Tips on Donating After a Natural Disaster and How to Avoid Scammers in the Process
By Richard Higgins, Maine Emergency Management Agency
The earthquake that devastated Nepal this weekend is generating an overwhelming amount of response from the international community. Nepal needs—and has issued pleas for—help and assistance. Governments, international groups such as the Red Cross, faith-based organizations, and volunteer groups are rallying their memberships and donor base to raise funds and donate goods and services to the relief effort.
You, your church, or a group you volunteer with may be planning to contribute to the relief effort.
Here are some tips to help you practice smart compassion and donate responsibly, while protecting yourself from scammers and others who may try to take advantage of your generosity.
Click here for AARP's tips on spotting fake charities (which are unfortunately a favorite scam of con artists).
Tips for giving after a disaster
- The most effective way people can assist relief efforts is by making financial contributions to established charities and humanitarian organizations that are conducting relief operations. Financial donations are always the best way to help because they allow aid professionals to purchase the exact items needed by local survivors. These purchases are usually local, so they are not only appropriate, but they help rebuild the local economy as well. Please avoid making donations with actual cash.
- Do not send supplies. Knowing that people are desperately in need of basic supplies like food, water, clothing, or medicine, it is hard not to want to pack up and send a box of supplies. But this type of philanthropy is not practical or efficient. Even if mail could get to the impacted region, no one is set up to receive these goods, much less organize and distribute them to the victims. Instead of boxing up and sending your old clothing, have a garage sale and turn your used goods into cash and donate that to a worthy charity.
- Before you give to any charity, first decide what you want your donation to accomplish and select the charity offering that specific type of aid. Not every organization responds to a disaster in the same way. Some provide medical assistance, some shelter, some food and water. Others will be more focused on long-term rebuilding efforts. And some will just fundraise for other nonprofits. Think about what it is you want your cash donation to accomplish and then take the time to find the charities doing that work. Charity Navigator (http://www.charitynavigator.org/) does an excellent job of vetting charitable organizations based on financial health, accountability and transparency, and results reporting.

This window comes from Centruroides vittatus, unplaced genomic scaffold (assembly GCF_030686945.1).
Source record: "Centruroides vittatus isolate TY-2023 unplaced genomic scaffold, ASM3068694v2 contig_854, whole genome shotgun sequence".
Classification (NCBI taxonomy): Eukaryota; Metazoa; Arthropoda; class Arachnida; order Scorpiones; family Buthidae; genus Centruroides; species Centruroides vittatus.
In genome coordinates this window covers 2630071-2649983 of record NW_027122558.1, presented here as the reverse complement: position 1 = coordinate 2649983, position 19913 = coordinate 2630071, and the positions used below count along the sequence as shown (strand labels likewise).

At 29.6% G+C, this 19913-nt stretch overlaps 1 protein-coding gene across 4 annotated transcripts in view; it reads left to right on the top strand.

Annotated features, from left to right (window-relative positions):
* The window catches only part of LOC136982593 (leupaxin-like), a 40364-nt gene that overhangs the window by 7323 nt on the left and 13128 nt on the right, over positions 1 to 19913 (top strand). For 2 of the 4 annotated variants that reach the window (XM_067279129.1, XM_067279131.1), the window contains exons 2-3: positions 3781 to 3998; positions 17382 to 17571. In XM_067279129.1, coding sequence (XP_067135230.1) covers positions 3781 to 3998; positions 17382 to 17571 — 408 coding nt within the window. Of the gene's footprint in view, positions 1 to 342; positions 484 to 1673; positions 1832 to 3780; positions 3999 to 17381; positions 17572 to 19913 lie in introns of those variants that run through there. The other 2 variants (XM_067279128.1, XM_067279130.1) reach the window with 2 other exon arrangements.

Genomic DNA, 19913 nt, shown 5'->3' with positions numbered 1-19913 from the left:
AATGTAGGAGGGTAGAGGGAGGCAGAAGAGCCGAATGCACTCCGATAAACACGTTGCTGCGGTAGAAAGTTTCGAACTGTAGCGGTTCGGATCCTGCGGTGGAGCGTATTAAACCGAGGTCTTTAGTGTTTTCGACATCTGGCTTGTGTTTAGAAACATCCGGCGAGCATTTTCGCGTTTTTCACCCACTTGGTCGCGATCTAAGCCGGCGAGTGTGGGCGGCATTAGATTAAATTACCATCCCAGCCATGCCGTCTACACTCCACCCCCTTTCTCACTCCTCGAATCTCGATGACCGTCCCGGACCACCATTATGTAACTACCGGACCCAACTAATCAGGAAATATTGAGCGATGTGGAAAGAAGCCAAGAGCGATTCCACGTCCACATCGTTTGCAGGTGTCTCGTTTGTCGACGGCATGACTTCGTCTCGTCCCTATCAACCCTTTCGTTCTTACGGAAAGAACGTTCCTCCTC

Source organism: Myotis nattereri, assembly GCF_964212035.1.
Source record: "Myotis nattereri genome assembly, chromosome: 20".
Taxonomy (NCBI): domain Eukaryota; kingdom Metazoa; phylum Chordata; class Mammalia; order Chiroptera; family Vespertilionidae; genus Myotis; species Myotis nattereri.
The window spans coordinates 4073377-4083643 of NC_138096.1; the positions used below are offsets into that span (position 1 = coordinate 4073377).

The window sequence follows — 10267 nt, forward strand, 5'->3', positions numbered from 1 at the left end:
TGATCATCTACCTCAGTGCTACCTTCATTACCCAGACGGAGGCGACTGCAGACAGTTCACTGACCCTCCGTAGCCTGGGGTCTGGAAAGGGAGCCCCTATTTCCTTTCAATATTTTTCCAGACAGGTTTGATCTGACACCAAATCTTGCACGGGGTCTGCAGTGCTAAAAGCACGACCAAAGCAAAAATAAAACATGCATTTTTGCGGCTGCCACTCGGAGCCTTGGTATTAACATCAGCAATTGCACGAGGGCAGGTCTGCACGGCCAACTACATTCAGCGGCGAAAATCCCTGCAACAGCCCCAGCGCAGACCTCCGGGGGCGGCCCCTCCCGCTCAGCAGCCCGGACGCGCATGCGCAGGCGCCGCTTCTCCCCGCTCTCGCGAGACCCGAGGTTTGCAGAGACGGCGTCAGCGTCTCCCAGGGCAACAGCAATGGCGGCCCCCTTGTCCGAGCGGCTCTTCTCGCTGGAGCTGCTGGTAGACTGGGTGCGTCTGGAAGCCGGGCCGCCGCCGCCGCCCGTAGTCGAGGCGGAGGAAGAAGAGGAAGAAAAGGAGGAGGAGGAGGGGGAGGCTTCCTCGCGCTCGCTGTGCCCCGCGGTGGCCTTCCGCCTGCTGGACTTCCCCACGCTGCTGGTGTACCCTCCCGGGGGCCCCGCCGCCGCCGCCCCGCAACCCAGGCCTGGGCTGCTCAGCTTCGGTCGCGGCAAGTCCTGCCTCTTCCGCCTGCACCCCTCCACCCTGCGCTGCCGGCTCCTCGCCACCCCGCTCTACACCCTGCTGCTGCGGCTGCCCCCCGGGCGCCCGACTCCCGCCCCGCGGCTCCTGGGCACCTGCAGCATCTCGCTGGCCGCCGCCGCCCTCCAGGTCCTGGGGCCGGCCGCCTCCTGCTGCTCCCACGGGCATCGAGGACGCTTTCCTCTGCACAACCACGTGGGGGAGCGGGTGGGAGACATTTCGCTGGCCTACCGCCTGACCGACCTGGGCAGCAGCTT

- Remember there may be additional costs with your cash donation. There are usually costs with processing and distributing your donation, whether you make it online, via text message, or other method. Usually, 3% to 5% of your donation will be taken for transaction processing fee to help support the expense of maintaining the technology to process and distribute your donations. Ask the organization how much of your cash donation will be taken for processing and other administrative costs. If you want 100% of your cash donation to go toward a disaster relief effort, send the organization a check directly in the mail and specify in the memo which disaster your money is to be used for.